Tame Impala are from Perth, Australia, which is not quite the West Coast implied in the title of this post. But these guys don't really sound much like 60s/70s California psych-rock too much; there's much less noodling. Instead, they channel the best melodic heavy rock of the last four decades: the Beatles, Hendrix, Pink Floyd, Ride, Dinosaur Jr., Black Mountain, Queens of the Stone Age, Dungen. If you like any of theses bands, give Tame Impala a listen, and turn it up.

The whole album is great, though it's pretty hard to find a physical copy at present. Here's one of their lighter tracks.

Tame Impala, "Alter Ego":

Wednesday, April 20, 2011

Neon Indian: "Deadbeat Summer"

Things are starting to warm up here in LA, so that means it's time to kick out the summer jams. This track is by Neon Indian, a.k.a. Texan Alan Palomo. Part of the current artistic trend of squeezing 80s radio sounds through a laptop and transforming them into bubbly electropop, Neon Indian could share a bill with Washed Out or Ariel Pink, but secretly I bet he would rather be reincarnated as a lo-fi Prince circa 1981 or 1982. Synth squiggles abound, and if the lyrical content is on the hazy side (sample song titles: "Laughing Gas", "Should Have Taken Acid With You"), the beeps and funky blips keep the music fun, and I especially like the way this guy makes a laptop sound like an old boombox. This track is from the highly enjoyable Psychic Chasms. Look out for Neon Indian's recent collaboration with the Flaming Lips as well.

Neon Indian, "Deadbeat Summer":

Tuesday, March 29, 2011

The Drone Zone: Roxy Music, "Sultanesque"

This little morsel, a Roxy Music B-side—in fact, the B-side to their signature hit "Love Is The Drug"—has been getting a lot of play around here lately. I sincerely hope that the digitalization of music does not kill off the glory of the weirdo B-side. This Bryan Ferry composition sounds far more like an experiment by Brian Eno (his former bandmate) than the glossy, glam-funk, sweaty come-on that is the single's A-side; it almost sounds like Ferry came up with the title first and tried to imagine a soundtrack for some decadent futuristic sultan's after-hours harem. The throbbing, fuzzy rhythm must have sounded alien in 1975, but today sounds like it could have come from some kid's chillwave laptop.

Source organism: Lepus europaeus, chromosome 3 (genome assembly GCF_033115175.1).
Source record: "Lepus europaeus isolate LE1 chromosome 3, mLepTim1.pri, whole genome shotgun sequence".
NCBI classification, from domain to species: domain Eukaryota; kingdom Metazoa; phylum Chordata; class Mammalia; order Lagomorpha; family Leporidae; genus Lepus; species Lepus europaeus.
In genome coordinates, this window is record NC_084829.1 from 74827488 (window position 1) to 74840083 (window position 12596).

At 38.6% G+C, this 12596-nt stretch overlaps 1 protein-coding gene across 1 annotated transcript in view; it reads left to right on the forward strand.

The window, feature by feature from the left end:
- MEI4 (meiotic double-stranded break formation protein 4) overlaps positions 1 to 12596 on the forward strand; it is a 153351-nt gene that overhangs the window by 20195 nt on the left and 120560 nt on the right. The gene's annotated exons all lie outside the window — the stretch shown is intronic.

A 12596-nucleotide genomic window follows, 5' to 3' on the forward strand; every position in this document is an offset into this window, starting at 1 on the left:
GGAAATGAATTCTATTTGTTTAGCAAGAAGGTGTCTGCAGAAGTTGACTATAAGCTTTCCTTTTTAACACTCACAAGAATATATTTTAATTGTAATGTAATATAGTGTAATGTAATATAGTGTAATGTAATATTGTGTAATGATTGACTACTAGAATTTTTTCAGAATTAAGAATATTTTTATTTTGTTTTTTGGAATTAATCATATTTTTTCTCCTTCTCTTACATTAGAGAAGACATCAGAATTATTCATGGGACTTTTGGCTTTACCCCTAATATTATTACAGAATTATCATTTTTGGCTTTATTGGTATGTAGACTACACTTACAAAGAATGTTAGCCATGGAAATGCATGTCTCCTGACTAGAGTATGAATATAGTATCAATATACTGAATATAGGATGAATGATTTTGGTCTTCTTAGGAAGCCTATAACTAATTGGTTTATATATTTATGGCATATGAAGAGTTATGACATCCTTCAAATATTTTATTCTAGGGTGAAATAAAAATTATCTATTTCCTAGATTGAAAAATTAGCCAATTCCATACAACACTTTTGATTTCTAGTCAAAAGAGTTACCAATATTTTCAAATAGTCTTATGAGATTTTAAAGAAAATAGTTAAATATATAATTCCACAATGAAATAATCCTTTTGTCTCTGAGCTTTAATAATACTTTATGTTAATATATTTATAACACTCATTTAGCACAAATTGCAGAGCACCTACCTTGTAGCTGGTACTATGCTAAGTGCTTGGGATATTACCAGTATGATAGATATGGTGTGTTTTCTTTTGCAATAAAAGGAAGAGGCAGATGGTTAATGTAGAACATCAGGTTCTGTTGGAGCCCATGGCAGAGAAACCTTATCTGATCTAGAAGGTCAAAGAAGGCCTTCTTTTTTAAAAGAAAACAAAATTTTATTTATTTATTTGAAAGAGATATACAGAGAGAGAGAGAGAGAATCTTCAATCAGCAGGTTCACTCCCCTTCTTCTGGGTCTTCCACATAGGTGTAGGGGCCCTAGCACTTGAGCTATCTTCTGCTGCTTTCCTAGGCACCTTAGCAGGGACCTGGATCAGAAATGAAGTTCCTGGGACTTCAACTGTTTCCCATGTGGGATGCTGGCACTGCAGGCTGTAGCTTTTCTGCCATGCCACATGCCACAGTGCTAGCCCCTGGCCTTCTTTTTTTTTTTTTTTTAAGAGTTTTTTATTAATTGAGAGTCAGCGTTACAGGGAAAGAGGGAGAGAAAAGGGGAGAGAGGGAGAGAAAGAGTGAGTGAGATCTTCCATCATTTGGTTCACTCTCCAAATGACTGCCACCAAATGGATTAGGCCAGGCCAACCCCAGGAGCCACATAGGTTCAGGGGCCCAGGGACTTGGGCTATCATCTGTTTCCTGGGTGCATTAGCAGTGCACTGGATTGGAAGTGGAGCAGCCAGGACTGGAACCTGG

Roxy Music's albums are all pretty good, but it's a shame that their B-sides and rarities are so hard to find. This track is only currently available on disc 4 of the 1995 box set The Thrill Of It All, along with a whole slew of other excellent rarities.

Roxy Music: "Sultanesque":

What Remix Is This? Sly Stone: "Family Affair [1979 Disco Remix]"

Even if Sly Stone had recorded nothing at all after 1973, his place on the Mt. Rushmore of Soul was already assured; after all, he was arguably single-handedly responsible for the best soul music of the 70s—without Sly, there would have been no P-Funk, no Stevie Wonder, no electric Miles, no Prince, and the list goes on. His post-Fresh albums never live up to his '68-'73 peak, but in his defense, that's a pretty high peak. Personal problems and drugs led to Sly being dropped by his record company, who decided in 1979 to finish his contract with what might be the first disco remix album, the eerily-titled Ten Years Too Soon.